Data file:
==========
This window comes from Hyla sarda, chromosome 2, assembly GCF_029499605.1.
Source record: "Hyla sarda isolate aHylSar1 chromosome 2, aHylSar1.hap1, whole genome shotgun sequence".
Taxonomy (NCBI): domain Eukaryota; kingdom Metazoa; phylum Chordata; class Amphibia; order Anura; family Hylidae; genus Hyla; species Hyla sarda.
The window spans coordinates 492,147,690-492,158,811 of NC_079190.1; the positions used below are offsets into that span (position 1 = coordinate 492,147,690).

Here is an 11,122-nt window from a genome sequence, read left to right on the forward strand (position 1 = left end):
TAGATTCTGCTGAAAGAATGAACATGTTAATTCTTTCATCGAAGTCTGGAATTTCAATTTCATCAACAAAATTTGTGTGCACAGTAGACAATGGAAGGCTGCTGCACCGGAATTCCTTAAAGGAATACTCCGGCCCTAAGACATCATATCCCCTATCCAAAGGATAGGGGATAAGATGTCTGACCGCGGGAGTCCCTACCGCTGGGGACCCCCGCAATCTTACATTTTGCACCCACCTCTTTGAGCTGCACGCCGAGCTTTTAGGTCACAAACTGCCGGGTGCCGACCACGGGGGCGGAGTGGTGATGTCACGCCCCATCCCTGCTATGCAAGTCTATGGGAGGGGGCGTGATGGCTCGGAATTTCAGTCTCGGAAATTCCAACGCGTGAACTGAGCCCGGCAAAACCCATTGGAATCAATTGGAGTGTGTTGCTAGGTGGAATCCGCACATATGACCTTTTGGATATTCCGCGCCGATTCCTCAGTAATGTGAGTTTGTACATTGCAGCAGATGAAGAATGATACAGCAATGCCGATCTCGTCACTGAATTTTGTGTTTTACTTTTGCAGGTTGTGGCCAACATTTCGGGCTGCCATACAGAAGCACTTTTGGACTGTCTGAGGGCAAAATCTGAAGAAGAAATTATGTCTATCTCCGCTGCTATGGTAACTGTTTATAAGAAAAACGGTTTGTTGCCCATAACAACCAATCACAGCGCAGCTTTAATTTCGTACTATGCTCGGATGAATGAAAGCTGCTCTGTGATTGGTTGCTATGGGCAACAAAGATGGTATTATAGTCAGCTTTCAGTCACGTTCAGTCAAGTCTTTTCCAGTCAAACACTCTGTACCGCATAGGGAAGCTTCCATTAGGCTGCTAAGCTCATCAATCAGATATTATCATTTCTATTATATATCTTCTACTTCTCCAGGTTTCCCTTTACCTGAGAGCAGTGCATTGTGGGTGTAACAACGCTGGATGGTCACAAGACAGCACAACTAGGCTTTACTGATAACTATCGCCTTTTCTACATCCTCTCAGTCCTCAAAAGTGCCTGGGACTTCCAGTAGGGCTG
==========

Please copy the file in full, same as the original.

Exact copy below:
This window comes from Hyla sarda, chromosome 2, assembly GCF_029499605.1.
Source record: "Hyla sarda isolate aHylSar1 chromosome 2, aHylSar1.hap1, whole genome shotgun sequence".
Taxonomy (NCBI): domain Eukaryota; kingdom Metazoa; phylum Chordata; class Amphibia; order Anura; family Hylidae; genus Hyla; species Hyla sarda.
The window spans coordinates 492,147,690-492,158,811 of NC_079190.1; the positions used below are offsets into that span (position 1 = coordinate 492,147,690).

Here is an 11,122-nt window from a genome sequence, read left to right on the forward strand (position 1 = left end):
TAGATTCTGCTGAAAGAATGAACATGTTAATTCTTTCATCGAAGTCTGGAATTTCAATTTCATCAACAAAATTTGTGTGCACAGTAGACAATGGAAGGCTGCTGCACCGGAATTCCTTAAAGGAATACTCCGGCCCTAAGACATCATATCCCCTATCCAAAGGATAGGGGATAAGATGTCTGACCGCGGGAGTCCCTACCGCTGGGGACCCCCGCAATCTTACATTTTGCACCCACCTCTTTGAGCTGCACGCCGAGCTTTTAGGTCACAAACTGCCGGGTGCCGACCACGGGGGCGGAGTGGTGATGTCACGCCCCATCCCTGCTATGCAAGTCTATGGGAGGGGGCGTGATGGCTCGGAATTTCAGTCTCGGAAATTCCAACGCGTGAACTGAGCCCGGCAAAACCCATTGGAATCAATTGGAGTGTGTTGCTAGGTGGAATCCGCACATATGACCTTTTGGATATTCCGCGCCGATTCCTCAGTAATGTGAGTTTGTACATTGCAGCAGATGAAGAATGATACAGCAATGCCGATCTCGTCACTGAATTTTGTGTTTTACTTTTGCAGGTTGTGGCCAACATTTCGGGCTGCCATACAGAAGCACTTTTGGACTGTCTGAGGGCAAAATCTGAAGAAGAAATTATGTCTATCTCCGCTGCTATGGTAACTGTTTATAAGAAAAACGGTTTGTTGCCCATAACAACCAATCACAGCGCAGCTTTAATTTCGTACTATGCTCGGATGAATGAAAGCTGCTCTGTGATTGGTTGCTATGGGCAACAAAGATGGTATTATAGTCAGCTTTCAGTCACGTTCAGTCAAGTCTTTTCCAGTCAAACACTCTGTACCGCATAGGGAAGCTTCCATTAGGCTGCTAAGCTCATCAATCAGATATTATCATTTCTATTATATATCTTCTACTTCTCCAGGTTTCCCTTTACCTGAGAGCAGTGCATTGTGGGTGTAACAACGCTGGATGGTCACAAGACAGCACAACTAGGCTTTACTGATAACTATCGCCTTTTCTACATCCTCTCAGTCCTCAAAAGTGCCTGGGACTTCCAGTAGGGCTG